But we have one problem, multiple inheritance is not possible in JavaScript, which means this code won't work:

class Example extends ClassOne, ClassTwo {
    constructor() {
    }
}
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Then I came across this Stack Overflow post about this issue of extending multiple classes in JavaScript.

ES6 Class Multiple inheritance

166

I've done most of my research on this on BabelJS and on MDN (which has no information at all), but please feel free to tell me if I have not been careful enough in looking around for more information about the ES6 Spec.

I'm wondering whether or not ES6 supports…

The recommended solution to multiple inheritance is basically class composition by using class factories just like below:

// base class
class A {  
  foo() {
   }
}

// B mixin, will need a wrapper over it to be used
const B = (B) => class extends B {
  foo() {
    if (super.foo) super.foo(); // mixins don't know who is super, guard against not having the method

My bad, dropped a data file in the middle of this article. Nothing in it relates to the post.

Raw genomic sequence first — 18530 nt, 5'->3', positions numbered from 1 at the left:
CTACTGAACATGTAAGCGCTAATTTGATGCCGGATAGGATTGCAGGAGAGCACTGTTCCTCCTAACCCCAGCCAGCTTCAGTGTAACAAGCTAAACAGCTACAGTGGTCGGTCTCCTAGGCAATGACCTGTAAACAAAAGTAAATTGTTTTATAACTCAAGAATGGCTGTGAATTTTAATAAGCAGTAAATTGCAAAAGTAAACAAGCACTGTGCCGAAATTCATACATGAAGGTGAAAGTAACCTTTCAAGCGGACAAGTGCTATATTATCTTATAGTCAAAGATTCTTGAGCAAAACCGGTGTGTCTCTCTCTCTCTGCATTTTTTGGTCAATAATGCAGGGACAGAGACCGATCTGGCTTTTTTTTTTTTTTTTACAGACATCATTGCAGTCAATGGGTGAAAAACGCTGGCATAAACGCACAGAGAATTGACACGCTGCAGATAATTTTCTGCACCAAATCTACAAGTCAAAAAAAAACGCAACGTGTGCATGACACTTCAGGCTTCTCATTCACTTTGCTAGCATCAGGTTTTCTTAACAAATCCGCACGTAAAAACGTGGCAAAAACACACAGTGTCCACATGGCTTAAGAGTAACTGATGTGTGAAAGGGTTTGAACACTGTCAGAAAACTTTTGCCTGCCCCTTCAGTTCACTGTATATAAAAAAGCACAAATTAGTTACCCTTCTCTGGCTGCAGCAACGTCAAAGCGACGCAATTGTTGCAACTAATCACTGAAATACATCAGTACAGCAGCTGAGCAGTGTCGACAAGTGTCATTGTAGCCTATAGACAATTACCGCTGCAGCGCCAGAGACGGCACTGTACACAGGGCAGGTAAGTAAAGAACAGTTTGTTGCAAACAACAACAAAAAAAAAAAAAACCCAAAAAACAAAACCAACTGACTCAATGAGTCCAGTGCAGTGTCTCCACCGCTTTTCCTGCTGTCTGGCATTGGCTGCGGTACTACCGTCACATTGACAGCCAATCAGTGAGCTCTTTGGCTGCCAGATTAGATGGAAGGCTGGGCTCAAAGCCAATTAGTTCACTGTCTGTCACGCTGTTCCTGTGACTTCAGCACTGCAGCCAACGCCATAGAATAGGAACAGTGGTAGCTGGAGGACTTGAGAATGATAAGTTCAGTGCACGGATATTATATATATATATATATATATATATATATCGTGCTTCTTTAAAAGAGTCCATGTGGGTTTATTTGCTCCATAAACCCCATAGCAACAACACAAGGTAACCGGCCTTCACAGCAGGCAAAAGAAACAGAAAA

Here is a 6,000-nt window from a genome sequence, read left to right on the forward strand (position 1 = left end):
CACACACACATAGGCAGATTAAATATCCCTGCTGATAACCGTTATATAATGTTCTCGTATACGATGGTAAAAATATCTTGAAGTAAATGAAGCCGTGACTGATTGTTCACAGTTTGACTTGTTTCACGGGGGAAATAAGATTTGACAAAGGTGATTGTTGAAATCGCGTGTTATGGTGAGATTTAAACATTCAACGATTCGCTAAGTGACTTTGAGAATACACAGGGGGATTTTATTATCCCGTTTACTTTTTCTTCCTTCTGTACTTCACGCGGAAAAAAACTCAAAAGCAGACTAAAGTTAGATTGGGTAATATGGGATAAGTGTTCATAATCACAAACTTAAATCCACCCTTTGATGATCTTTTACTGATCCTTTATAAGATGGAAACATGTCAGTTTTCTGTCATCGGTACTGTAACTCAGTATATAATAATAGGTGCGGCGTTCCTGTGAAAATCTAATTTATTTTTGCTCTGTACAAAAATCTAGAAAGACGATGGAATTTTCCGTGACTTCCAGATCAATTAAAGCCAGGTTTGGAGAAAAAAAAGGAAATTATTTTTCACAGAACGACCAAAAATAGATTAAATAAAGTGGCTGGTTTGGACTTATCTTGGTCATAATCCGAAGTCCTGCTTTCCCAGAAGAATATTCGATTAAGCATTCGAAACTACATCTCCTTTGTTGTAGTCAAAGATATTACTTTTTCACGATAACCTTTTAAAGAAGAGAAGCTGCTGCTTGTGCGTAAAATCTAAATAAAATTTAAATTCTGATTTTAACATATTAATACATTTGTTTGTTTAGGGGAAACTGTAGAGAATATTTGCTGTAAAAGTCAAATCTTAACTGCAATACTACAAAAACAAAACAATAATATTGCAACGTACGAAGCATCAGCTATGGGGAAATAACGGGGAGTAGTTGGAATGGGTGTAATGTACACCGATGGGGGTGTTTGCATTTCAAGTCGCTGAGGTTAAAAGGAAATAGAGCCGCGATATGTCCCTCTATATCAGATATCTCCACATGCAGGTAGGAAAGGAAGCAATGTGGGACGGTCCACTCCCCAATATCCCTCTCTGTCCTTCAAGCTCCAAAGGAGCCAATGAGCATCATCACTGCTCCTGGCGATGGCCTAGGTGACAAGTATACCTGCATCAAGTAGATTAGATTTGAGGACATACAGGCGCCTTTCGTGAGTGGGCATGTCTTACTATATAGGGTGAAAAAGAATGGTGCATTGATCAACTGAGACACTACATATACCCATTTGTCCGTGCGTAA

}
};

// C mixin, will need a wrapper over it to be used
const C = (C) => class extends C {
  foo() {
    if (super.foo) super.foo(); // mixins don't know who is super, guard against not having the method
  }
};

// D class, extends A, B and C, preserving composition and super method
class D extends C(B(A)) {  
  foo() {
    super.foo();
  }
}
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Installation

You can install the library via npm using the below command.

npm install @rajasegar/styled-web-components
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via CDN:
You can also directly embed the library from a CDN via the script tag.

<script src="https://unpkg.com/@rajasegar/styled-web-components@2.0.2/dist/styled-web-components.min.js"></script>